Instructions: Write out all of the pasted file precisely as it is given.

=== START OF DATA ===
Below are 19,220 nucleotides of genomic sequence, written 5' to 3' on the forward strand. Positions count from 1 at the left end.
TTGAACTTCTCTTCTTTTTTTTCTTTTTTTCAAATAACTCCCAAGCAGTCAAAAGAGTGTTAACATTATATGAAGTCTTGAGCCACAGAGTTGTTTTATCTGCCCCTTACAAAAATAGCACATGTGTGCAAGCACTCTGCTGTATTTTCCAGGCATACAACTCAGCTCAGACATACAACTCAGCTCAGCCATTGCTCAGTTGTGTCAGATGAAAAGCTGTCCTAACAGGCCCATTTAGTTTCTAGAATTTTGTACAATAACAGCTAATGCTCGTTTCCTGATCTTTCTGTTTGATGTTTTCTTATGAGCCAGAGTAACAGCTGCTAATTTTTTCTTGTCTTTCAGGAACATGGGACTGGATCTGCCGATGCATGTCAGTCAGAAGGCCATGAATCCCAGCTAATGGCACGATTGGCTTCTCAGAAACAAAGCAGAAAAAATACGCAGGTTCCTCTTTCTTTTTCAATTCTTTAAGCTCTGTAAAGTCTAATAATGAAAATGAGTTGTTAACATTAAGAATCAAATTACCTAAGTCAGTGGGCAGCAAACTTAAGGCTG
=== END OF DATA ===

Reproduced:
Below are 19,220 nucleotides of genomic sequence, written 5' to 3' on the forward strand. Positions count from 1 at the left end.
TTGAACTTCTCTTCTTTTTTTTCTTTTTTTCAAATAACTCCCAAGCAGTCAAAAGAGTGTTAACATTATATGAAGTCTTGAGCCACAGAGTTGTTTTATCTGCCCCTTACAAAAATAGCACATGTGTGCAAGCACTCTGCTGTATTTTCCAGGCATACAACTCAGCTCAGACATACAACTCAGCTCAGCCATTGCTCAGTTGTGTCAGATGAAAAGCTGTCCTAACAGGCCCATTTAGTTTCTAGAATTTTGTACAATAACAGCTAATGCTCGTTTCCTGATCTTTCTGTTTGATGTTTTCTTATGAGCCAGAGTAACAGCTGCTAATTTTTTCTTGTCTTTCAGGAACATGGGACTGGATCTGCCGATGCATGTCAGTCAGAAGGCCATGAATCCCAGCTAATGGCACGATTGGCTTCTCAGAAACAAAGCAGAAAAAATACGCAGGTTCCTCTTTCTTTTTCAATTCTTTAAGCTCTGTAAAGTCTAATAATGAAAATGAGTTGTTAACATTAAGAATCAAATTACCTAAGTCAGTGGGCAGCAAACTTAAGGCTG